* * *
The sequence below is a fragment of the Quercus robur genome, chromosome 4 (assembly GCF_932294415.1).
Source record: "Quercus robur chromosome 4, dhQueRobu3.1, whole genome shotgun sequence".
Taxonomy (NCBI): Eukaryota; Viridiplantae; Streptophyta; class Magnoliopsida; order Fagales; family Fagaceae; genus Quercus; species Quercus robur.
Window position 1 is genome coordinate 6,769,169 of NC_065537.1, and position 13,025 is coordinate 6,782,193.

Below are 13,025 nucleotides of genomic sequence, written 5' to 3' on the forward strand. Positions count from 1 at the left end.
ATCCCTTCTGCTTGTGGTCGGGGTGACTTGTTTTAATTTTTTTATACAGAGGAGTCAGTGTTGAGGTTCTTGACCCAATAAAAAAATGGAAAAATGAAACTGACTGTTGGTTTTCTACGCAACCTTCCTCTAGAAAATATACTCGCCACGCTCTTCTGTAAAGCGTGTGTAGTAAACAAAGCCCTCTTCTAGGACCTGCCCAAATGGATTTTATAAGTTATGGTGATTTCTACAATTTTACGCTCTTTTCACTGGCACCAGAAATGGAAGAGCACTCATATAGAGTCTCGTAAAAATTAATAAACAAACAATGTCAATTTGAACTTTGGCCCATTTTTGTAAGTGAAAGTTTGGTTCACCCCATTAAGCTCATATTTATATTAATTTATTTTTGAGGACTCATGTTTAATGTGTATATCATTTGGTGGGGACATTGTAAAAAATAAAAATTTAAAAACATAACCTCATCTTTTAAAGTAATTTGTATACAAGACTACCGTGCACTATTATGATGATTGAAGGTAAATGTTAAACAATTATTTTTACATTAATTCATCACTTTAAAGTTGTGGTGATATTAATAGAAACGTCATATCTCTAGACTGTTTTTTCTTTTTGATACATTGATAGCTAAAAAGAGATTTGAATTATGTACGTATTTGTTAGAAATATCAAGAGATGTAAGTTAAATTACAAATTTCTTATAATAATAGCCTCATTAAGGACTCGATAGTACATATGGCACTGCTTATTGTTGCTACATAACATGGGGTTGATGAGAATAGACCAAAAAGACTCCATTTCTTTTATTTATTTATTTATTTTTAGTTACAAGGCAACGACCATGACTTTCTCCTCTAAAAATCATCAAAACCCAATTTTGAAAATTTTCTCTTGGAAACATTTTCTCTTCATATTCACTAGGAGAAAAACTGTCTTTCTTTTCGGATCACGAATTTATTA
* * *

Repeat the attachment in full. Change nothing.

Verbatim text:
The sequence below is a fragment of the Quercus robur genome, chromosome 4 (assembly GCF_932294415.1).
Source record: "Quercus robur chromosome 4, dhQueRobu3.1, whole genome shotgun sequence".
Taxonomy (NCBI): Eukaryota; Viridiplantae; Streptophyta; class Magnoliopsida; order Fagales; family Fagaceae; genus Quercus; species Quercus robur.
Window position 1 is genome coordinate 6,769,169 of NC_065537.1, and position 13,025 is coordinate 6,782,193.

Below are 13,025 nucleotides of genomic sequence, written 5' to 3' on the forward strand. Positions count from 1 at the left end.
ATCCCTTCTGCTTGTGGTCGGGGTGACTTGTTTTAATTTTTTTATACAGAGGAGTCAGTGTTGAGGTTCTTGACCCAATAAAAAAATGGAAAAATGAAACTGACTGTTGGTTTTCTACGCAACCTTCCTCTAGAAAATATACTCGCCACGCTCTTCTGTAAAGCGTGTGTAGTAAACAAAGCCCTCTTCTAGGACCTGCCCAAATGGATTTTATAAGTTATGGTGATTTCTACAATTTTACGCTCTTTTCACTGGCACCAGAAATGGAAGAGCACTCATATAGAGTCTCGTAAAAATTAATAAACAAACAATGTCAATTTGAACTTTGGCCCATTTTTGTAAGTGAAAGTTTGGTTCACCCCATTAAGCTCATATTTATATTAATTTATTTTTGAGGACTCATGTTTAATGTGTATATCATTTGGTGGGGACATTGTAAAAAATAAAAATTTAAAAACATAACCTCATCTTTTAAAGTAATTTGTATACAAGACTACCGTGCACTATTATGATGATTGAAGGTAAATGTTAAACAATTATTTTTACATTAATTCATCACTTTAAAGTTGTGGTGATATTAATAGAAACGTCATATCTCTAGACTGTTTTTTCTTTTTGATACATTGATAGCTAAAAAGAGATTTGAATTATGTACGTATTTGTTAGAAATATCAAGAGATGTAAGTTAAATTACAAATTTCTTATAATAATAGCCTCATTAAGGACTCGATAGTACATATGGCACTGCTTATTGTTGCTACATAACATGGGGTTGATGAGAATAGACCAAAAAGACTCCATTTCTTTTATTTATTTATTTATTTTTAGTTACAAGGCAACGACCATGACTTTCTCCTCTAAAAATCATCAAAACCCAATTTTGAAAATTTTCTCTTGGAAACATTTTCTCTTCATATTCACTAGGAGAAAAACTGTCTTTCTTTTCGGATCACGAATTTATTA